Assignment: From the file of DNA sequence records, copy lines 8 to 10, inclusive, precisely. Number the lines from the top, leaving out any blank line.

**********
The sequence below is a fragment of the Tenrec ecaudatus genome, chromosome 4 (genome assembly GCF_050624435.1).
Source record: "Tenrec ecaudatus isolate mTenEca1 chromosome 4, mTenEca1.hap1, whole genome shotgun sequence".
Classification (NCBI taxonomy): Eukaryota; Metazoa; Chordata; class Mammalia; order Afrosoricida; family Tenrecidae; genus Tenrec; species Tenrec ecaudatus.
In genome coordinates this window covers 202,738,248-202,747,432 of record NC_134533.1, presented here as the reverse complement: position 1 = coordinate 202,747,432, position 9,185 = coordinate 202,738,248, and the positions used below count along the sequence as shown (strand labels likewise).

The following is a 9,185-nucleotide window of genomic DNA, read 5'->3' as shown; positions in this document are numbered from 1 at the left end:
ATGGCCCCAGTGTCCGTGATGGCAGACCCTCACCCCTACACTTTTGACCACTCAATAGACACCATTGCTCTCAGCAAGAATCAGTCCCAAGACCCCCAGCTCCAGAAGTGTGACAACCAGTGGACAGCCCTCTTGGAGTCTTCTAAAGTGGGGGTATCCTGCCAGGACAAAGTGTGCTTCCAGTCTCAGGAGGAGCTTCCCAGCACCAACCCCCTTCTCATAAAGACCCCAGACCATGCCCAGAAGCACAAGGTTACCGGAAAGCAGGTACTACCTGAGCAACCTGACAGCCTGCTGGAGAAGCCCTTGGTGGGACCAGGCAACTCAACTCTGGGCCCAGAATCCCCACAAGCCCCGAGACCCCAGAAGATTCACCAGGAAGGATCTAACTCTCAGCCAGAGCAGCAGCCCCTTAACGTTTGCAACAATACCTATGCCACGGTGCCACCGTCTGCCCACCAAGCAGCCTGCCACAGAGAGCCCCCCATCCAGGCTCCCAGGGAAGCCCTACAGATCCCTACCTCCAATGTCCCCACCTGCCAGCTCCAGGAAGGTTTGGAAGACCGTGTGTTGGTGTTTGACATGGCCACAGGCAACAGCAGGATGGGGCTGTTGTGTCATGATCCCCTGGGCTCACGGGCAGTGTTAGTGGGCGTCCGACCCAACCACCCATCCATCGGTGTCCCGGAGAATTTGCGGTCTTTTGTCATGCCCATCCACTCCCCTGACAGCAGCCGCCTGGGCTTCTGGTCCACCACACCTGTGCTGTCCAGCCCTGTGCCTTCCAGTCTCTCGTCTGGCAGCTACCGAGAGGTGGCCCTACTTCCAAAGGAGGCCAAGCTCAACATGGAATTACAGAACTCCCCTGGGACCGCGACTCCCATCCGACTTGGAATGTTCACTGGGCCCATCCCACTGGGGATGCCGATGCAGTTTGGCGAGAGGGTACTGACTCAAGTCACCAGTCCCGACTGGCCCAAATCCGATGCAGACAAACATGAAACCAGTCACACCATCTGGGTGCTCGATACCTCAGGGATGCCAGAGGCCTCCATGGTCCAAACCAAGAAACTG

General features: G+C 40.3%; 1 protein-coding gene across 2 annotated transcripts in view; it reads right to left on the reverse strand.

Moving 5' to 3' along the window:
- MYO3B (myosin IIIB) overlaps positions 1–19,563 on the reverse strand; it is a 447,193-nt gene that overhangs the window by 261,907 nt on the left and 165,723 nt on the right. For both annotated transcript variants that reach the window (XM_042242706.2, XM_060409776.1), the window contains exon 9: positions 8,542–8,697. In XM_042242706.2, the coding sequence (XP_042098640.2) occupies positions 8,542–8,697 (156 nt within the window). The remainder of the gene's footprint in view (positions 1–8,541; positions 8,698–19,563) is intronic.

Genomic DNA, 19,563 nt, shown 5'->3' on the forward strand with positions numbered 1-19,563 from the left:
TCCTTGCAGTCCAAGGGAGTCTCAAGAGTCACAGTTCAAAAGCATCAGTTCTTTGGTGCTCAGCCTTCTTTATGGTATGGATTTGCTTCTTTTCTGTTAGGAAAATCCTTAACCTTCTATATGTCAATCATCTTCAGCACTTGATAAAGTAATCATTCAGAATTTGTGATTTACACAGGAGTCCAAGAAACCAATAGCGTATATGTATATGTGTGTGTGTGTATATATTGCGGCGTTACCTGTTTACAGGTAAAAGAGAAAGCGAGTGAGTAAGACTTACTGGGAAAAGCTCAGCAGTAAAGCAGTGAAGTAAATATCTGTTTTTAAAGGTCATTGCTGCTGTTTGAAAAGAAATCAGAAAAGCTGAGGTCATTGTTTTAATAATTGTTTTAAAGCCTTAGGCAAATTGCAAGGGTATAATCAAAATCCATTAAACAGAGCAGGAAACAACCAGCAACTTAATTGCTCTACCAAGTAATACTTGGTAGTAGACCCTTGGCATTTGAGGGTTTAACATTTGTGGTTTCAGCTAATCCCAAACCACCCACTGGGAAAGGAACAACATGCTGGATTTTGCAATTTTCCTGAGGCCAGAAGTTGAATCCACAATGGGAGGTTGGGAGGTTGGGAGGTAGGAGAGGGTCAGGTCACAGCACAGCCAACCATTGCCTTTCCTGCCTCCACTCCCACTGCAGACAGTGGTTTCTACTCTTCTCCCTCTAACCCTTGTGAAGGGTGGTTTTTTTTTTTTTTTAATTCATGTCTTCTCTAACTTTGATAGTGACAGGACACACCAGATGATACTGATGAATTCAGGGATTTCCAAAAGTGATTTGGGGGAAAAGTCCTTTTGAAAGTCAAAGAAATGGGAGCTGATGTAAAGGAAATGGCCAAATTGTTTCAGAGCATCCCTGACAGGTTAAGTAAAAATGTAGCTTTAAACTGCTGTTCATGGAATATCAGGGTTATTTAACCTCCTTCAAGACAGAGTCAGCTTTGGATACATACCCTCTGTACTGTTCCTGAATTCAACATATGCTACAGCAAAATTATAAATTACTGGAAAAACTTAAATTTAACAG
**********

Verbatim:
Moving 5' to 3' along the window:
- MYO3B (myosin IIIB) overlaps positions 1–19,563 on the reverse strand; it is a 447,193-nt gene that overhangs the window by 261,907 nt on the left and 165,723 nt on the right. For both annotated transcript variants that reach the window (XM_042242706.2, XM_060409776.1), the window contains exon 9: positions 8,542–8,697. In XM_042242706.2, the coding sequence (XP_042098640.2) occupies positions 8,542–8,697 (156 nt within the window). The remainder of the gene's footprint in view (positions 1–8,541; positions 8,698–19,563) is intronic.

Genomic DNA, 19,563 nt, shown 5'->3' on the forward strand with positions numbered 1-19,563 from the left: